She also says that one of the main building blocks for asthma is inflammation — in fact, inflammation is a major part of many disease processes. “[Asthma is] a chronic inflammatory process that involves the lungs, the bronchioles, etc. And it’s an imbalance in the immune system that the endocannabinoid system does address,” she continues. But Knox acknowledges that smoking pot can be less than ideal for people with asthma and other respiratory conditions: “With smoking, when you heat it, you get those breakdown cells, those byproducts that can cause some irritation to the bronchial tree. You want to avoid those products — polycystic aromatics, hydrocarbons, ammonia, carbon monoxide.”
How can you ingest cannabis instead of smoking it?
Smoking pot releases the chemical we’re all familiar with: THC, or specifically Delta-9 tetrahydrocannabinol. Knox explains that eating marijuana can result in a dramatically different body high because of the way the liver breaks down cannabis. “It’s broken down in the liver into something called 11-hydroxy tetrahydrocannabinol (abbreviated as 11-OH-THC). That’s more intoxicating than Delta-9 THC,” says Knox. “You may not want to start with edibles for a more naive patient.”
That kind of breakdown and absorption process can also hinder the benefits of weed for people with GI issues like irritable bowel syndrome or colitis, Knox explains. “Something where the gut is sick, it may not absorb as well. We try to get a different way to get the product into the body.”
In a legal market like Oregon, alternatives to smoking are widely available in stores. A person with asthma or other lung ailments can walk into a weed store and buy a high-CBD, low-THC blend in the form of candies, capsules, drops, or even a nebulizer — a cool-mist, smoke-free inhaler. But what to do in the majority of the country where the most-likely available product is old-fashioned flower? That’s where a portable decarboxylator comes in handy.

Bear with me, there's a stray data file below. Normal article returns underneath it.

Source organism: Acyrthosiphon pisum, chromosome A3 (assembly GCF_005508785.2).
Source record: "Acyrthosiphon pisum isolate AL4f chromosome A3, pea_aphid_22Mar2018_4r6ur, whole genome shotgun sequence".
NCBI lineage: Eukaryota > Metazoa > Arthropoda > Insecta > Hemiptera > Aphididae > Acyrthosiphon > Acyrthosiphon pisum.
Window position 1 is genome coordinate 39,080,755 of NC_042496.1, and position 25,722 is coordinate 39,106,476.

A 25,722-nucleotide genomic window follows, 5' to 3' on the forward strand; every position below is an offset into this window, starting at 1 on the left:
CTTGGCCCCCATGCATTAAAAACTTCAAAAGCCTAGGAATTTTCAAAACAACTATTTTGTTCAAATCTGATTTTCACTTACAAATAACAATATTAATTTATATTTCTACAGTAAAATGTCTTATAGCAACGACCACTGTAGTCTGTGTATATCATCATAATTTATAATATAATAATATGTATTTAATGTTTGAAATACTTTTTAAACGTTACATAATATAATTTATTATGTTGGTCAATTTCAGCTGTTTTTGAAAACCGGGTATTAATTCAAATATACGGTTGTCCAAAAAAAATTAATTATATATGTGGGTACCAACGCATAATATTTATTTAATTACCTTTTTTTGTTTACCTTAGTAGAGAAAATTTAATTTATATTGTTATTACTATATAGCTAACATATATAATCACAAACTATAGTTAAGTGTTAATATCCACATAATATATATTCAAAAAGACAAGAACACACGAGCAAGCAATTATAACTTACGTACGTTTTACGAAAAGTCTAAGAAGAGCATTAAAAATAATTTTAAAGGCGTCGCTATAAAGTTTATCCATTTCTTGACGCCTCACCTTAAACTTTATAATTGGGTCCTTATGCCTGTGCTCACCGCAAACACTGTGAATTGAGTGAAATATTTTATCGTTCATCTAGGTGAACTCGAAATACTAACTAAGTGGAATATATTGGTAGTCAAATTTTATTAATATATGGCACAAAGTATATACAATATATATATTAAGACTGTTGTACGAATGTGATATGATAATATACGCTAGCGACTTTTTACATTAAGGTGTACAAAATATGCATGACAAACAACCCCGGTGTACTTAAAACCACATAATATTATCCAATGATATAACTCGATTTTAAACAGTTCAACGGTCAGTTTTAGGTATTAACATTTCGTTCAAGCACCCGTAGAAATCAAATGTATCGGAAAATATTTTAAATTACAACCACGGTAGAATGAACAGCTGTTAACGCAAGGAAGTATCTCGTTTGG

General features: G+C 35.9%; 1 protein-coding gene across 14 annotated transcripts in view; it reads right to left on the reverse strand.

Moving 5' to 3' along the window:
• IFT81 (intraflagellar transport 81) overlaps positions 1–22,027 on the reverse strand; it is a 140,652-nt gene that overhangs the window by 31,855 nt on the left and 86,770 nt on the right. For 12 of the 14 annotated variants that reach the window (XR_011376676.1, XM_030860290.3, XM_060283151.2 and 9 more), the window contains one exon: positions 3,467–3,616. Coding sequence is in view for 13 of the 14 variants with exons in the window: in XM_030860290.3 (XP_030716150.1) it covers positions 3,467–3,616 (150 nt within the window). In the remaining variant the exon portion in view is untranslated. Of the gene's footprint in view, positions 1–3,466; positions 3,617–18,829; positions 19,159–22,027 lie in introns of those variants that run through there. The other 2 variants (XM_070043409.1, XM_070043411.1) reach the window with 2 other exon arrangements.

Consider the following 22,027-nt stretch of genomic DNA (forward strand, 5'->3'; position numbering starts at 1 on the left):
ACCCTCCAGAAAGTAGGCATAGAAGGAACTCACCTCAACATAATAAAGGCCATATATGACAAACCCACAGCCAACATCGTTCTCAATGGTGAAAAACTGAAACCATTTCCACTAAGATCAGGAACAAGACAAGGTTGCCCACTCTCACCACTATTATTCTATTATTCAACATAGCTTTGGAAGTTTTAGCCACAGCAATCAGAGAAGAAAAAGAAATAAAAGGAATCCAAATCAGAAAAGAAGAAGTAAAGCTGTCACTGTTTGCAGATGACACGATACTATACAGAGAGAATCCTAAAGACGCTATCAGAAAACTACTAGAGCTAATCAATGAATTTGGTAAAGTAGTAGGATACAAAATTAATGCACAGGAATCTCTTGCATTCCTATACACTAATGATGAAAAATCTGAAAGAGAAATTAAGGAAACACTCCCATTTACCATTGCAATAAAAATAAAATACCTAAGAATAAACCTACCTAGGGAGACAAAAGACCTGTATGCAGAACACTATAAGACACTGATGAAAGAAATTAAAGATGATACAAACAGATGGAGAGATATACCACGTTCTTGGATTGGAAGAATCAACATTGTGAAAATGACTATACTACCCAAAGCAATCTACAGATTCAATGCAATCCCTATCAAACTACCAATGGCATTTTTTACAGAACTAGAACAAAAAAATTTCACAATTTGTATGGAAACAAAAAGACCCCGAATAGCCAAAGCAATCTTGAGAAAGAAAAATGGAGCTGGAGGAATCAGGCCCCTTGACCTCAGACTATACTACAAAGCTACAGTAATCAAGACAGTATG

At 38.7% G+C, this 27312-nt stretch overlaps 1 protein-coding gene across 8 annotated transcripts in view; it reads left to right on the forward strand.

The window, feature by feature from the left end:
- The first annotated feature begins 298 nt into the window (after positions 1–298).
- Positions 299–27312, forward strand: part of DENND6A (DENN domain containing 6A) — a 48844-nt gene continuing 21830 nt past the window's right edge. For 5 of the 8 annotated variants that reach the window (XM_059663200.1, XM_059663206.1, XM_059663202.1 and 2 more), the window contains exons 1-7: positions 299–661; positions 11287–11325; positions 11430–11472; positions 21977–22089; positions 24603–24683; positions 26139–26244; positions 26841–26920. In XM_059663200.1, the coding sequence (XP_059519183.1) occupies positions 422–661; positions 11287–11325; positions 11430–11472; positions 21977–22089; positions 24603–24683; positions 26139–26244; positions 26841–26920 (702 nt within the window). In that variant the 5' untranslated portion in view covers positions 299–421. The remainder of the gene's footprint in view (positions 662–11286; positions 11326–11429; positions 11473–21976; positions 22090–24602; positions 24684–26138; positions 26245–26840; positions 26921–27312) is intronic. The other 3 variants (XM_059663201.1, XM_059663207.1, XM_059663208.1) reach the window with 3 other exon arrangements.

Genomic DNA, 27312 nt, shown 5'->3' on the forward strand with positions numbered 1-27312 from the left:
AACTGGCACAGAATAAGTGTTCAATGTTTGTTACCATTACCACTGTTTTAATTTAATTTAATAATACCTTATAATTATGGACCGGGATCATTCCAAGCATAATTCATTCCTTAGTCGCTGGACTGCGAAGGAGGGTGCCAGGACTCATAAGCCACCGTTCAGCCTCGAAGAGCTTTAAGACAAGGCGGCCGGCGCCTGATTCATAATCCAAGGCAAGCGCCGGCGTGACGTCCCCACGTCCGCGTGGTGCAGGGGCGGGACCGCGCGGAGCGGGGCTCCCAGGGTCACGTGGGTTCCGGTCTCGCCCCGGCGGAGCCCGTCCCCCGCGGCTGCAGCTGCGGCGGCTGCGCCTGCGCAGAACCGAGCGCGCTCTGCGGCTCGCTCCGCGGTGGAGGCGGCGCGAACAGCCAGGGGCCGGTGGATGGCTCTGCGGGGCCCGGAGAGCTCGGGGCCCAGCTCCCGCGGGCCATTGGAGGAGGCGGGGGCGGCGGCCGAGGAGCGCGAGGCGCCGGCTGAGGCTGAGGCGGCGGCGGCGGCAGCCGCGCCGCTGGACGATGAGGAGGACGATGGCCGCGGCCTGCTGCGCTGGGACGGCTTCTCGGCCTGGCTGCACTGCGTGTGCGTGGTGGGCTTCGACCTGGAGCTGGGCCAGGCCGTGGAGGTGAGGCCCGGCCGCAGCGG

How does a decarboxylator work?
Traditionally, making edibles or other consumable forms of marijuana at home meant “decarbing” weed by cooking it until stinky in an oven at a precise temperature or arduously distilling the flower into butter or oil form before making brownies. Raw marijuana won’t kill you if you eat it, but it won’t get you high or release the majority of its medicinal compounds, either, in its naked acidic form. So I was excited when Ardent — a woman-of-color-owned company based in Massachusetts — sent me a decarboxylator. About the size of a coffee grinder or an Amazon Echo, Ardent’s sleek little machine made prepping my weed simple without making my entire apartment building reek of pot.
Using a hybrid strain of weed provided by Oso Verde Farms (an LGBTQ-woman-of-color-owned farm in rural Oregon), I decided to keep things simple and make chocolate chip cookies with a recipe posted right on Ardent’s website.
Preparing the pot was ridiculously easy; I dumped a quarter-ounce of flower into the decarboxylator, pressed the “on” button, and let it do its thing until the color of the light changed from red to green less than two hours later. Before starting the process, the weed smelled pungent — a scent that changed after decarbing to a more citrus-like sour odor. After grinding the decarbed pot in a food processor, I threw it in a bowl with some flour and proceeded to make an otherwise normal batch of cookies.
How did my experiment with edibles and the decarboxylator go?
To be honest, I was almost afraid to eat those cookies. I licked the spoon while baking a couple of times, ingesting maybe a tablespoon of raw dough, and for the rest of the night was stoned enough to suffer from dry mouth — and even a hangover the next morning. Having a super-powered batch of two dozen weed cookies sitting in my cabinet means I have to be careful to only ingest a small nibble here and there to get the medicinal effects.